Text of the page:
While body modifications like tattoos and piercings have become more popular and widely accepted in society in recent years, a leading group of pediatricians say young people need to carefully weigh the potential consequences first.
The American Academy of Pediatrics (AAP) released a report today outlining the types of methods used for body modifications, potential medical complications, and how to speak to teens about these topics.
Dr. Corinn Cross, a spokesperson for the group, says adolescents — and their parents — need to do their homework before making a decision to get a tattoo or piercing.
"Teens tend to overestimate the ease and ability to remove a tattoo, and they underestimate the cost," Cross told CBS News.
According to the report, laser removal of a tattoo can range from $49 to $300 per square inch of the treatment area.
The AAP says it's also important to choose a salon that's sterile and regulated by the state. The most serious complication from any form of body modification is infection. Reputable salons should provide clients with a list of do's and don'ts on how to care for the area that was worked on.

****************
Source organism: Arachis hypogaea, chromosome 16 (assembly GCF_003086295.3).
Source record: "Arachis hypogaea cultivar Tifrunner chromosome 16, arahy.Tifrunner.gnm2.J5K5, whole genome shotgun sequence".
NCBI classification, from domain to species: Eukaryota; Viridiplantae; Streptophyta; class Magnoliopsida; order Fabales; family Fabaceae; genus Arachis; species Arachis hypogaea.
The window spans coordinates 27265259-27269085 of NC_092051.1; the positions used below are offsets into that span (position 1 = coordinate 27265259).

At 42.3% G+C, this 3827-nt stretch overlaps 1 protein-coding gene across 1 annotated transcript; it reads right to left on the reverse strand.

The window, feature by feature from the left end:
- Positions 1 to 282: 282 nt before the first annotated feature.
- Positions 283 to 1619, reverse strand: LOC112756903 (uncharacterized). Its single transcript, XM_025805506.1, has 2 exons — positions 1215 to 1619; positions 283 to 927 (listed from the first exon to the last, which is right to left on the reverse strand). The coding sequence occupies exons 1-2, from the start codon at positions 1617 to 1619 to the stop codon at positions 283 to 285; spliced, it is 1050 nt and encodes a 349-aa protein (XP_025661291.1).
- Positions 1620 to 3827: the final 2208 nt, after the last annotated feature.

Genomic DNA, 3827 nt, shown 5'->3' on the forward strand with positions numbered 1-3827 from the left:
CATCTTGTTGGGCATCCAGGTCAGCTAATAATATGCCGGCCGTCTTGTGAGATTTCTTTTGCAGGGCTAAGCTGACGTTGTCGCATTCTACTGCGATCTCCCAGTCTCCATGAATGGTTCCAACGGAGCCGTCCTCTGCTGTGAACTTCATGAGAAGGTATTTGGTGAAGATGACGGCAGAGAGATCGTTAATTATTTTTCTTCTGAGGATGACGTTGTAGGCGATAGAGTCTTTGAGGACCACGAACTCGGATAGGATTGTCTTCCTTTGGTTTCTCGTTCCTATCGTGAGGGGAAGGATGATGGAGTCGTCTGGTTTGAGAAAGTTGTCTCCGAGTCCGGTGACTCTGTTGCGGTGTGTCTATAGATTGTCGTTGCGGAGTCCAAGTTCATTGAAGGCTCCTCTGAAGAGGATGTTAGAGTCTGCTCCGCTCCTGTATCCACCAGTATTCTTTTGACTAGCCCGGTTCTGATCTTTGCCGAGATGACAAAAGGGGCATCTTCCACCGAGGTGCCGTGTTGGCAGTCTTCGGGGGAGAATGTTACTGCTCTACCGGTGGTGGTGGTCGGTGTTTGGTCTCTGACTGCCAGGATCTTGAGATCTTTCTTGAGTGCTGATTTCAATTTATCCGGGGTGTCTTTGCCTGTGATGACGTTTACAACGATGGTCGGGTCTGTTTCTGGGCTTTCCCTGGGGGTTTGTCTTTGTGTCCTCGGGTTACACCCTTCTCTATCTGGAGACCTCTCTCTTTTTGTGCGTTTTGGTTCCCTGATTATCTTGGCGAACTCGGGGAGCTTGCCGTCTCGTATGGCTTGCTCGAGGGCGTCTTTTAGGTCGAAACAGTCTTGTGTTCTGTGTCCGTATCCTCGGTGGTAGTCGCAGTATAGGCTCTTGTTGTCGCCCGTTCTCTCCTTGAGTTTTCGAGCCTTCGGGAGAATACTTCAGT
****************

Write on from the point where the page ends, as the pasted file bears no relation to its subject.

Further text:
Before getting a tattoo, immunizations should be up to date and people should not be on any medication that would compromise the immune system.
Finally, know the law: Some states prohibit teens from getting body modifications, while others require parental consent.
"I will say that a place is willing to tattoo a child or minor without consent is not a reputable place," Cross said.
Julia Fae, who got her first tattoo 11 years ago when she was 16, advises young people to take their time when deciding on a potential body modification.
"It's going to be forever," she said. "Not just the symbol on your body is going to be forever but the memories of how you got it."
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